The first rule of Fight Club: You do not talk about Fight Club.
It would be easy for me to apply the same rule to the passionate group of people who look at movement in a systematic way.
The first rule of Movement Club: You do not talk about Movement Club.
Let me go back and qualify the reference here. Fight Club is a movie about a counter-cultural movement to release, in a very primal way, the pent-up tension of an over-civilized society encumbered by political correctness, technology and a devaluation of all things manly. (There’s a lot more to the movie than that and you’ve probably got to read the book or watch the movie to understand what I’m talking about.)
The character Tyler Durden (Brad Pitt) states the first rule, but I’ll paraphrase. If you do get invited to Fight Club, show up and witness something unbelievably amazing. Don’t go talk about it. If you do have a few fights, understand the benefit of the primal release and actually feel somewhat empowered, then stick around and get better. Benefit from the experience but please, still, don’t talk about it.
That’s the reason for the repetition in rule #2: You do not talk about Fight Club. If it actually becomes a ritual, something that you rely on to sustain a superior level of integrity and resourcefulness, don’t talk about it.
It’s something you simply must experience and that’s the point. Let me borrow the same sentiment for people doing the Functional Movement Screen.
Yes, I’m sitting here writing about the movement screen. I often talk about the FMS but in a way to encourage you to at least sample or experience screening—an invitation. Can it add something to what you currently do?
Now, think about this. Steve Jobs realized that the personal computer could change the world because it put technology in the hands of the single user, for creativity, but also for entertainment. That is why Apple is where they are today.
From the Apple I to the iPod/iPad/iPhone and iTunes, Steve Jobs realized that empowering the technical consumer for both processing power and entertainment largely in the same device would probably change the world. He was right.
Thinking in that vein, the Functional Movement Screen adds processing power to the current trends in fitness. For the last 30 years, fitness and the fitness industry have been more about entertainment than about strengthening our nation.
You want proof? In the last 30 years, we’ve gotten fatter and less fit. There are currently more obese Americans than there are overweight Americans. The generation of kids currently born won’t outlive the generation that’s raising them. Therefore, the current consumption of fitness media and fitness information is largely done for entertainment value and not so much for scientific, tangible, objective outcomes. The outcomes are horrendous.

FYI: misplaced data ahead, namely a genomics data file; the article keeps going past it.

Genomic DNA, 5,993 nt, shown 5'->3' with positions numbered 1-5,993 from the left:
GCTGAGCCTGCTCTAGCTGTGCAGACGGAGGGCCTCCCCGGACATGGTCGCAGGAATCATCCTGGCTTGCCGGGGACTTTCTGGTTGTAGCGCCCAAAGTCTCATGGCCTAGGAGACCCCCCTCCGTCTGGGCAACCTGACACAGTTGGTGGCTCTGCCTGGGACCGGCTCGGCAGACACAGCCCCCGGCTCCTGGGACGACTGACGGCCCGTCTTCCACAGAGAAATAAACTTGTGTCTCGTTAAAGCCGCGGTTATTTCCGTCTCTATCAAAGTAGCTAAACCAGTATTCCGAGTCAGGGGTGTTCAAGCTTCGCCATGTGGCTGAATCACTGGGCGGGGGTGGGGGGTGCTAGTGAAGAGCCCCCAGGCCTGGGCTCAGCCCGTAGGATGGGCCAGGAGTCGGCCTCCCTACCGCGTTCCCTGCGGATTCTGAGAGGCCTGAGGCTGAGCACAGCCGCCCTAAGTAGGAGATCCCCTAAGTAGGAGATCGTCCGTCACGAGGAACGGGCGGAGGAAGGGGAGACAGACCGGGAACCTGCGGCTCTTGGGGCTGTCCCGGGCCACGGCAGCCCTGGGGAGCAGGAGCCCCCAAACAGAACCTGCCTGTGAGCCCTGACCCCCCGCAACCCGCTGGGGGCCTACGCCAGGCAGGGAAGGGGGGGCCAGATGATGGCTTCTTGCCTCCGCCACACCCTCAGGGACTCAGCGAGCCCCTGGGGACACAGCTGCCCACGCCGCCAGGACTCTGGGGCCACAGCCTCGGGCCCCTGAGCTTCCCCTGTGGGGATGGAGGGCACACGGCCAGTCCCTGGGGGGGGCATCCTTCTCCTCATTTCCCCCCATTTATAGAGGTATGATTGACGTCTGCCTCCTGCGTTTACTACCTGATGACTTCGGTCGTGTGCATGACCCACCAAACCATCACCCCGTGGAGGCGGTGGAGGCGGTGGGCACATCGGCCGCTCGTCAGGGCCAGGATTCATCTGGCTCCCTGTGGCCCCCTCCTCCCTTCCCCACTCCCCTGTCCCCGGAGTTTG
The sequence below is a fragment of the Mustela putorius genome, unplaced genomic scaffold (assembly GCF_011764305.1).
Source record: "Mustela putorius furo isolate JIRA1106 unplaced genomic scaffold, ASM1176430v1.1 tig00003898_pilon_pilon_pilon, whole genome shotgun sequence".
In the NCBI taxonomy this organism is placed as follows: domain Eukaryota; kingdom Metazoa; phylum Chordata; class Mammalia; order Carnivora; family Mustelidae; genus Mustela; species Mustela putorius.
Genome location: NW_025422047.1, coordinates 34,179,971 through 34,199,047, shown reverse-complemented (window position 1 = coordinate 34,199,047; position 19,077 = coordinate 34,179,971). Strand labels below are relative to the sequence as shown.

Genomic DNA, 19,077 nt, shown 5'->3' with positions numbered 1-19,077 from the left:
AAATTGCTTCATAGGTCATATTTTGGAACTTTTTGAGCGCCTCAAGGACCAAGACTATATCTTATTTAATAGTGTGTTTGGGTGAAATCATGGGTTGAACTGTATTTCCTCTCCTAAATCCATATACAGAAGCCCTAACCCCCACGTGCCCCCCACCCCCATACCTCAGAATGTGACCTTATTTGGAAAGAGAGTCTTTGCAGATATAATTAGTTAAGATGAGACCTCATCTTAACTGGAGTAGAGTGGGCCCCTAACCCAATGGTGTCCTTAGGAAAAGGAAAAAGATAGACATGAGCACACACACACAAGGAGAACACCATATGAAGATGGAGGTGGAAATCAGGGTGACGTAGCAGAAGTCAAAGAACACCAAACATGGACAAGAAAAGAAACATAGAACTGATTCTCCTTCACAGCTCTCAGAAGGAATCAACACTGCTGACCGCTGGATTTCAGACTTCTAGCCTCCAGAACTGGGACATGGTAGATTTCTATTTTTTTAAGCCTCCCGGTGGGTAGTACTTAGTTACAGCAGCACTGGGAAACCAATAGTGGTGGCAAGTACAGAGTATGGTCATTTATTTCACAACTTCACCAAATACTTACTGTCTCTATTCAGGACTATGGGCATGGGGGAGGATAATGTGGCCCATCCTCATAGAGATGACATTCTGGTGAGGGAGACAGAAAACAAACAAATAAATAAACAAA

Another example? Do you know how many personal trainers peruse the Internet on a weekly basis looking for something new because their clients are bored? There you go: fitness is about entertainment.
Sure, some of us get results. But are they sustainable? That’s the big question. We just saw that the big picture is not looking good.
With the metrics in the Functional Movement System, we say “Let fitness entertain you. Let sports entertain you. Let these things engage you and allow you to play and experience new ways to move your body.”
But, if you expect some physical development benefit in any way, whether it’s skill acquisition or weight loss, you must set a baseline. You must check the baseline and make sure you’ve got a reliable tool and you’re at the right level of development with the right test that tells you to move to the next level. The journey to fitness needs tangible metrics—a GPS that tells us where we are and maps the best route to success.
Otherwise, keep looking for new routines and be satisfied with the entertainment value. You’re not going to look any better two years from now but you will have burned a lot of calories. Yes, it’s better than watching TV and it’s better than sitting—but physical development was not the result. Physical entertainment was.
I reference the first rule of Fight Club for people experiencing the Functional Movement Screen for the first time because so much of the Internet discussion about the efficacy or value of movement screening is done by people who aren’t even in the Movement Club.
The people who ‘get it’ have enough of a feedback loop and enough expertise that if they do movement screening and do it correctly, they either find value in it or they don’t. Either way, the minute they find value, they might not necessarily be interested in sharing that value with their competition down the street. They have created a mentorship literally with a systematic mentor instead of a human mentor. They have a tighter feedback loop. They get results from smaller amounts of information than their competition does.
If you’re making comments about movement screening or movement assessment you need to have some background in the system. You don’t have to like the system, you’ve just got to be good enough at it to know that your dissatisfaction in the system isn’t because of your inability to technically replicate the system.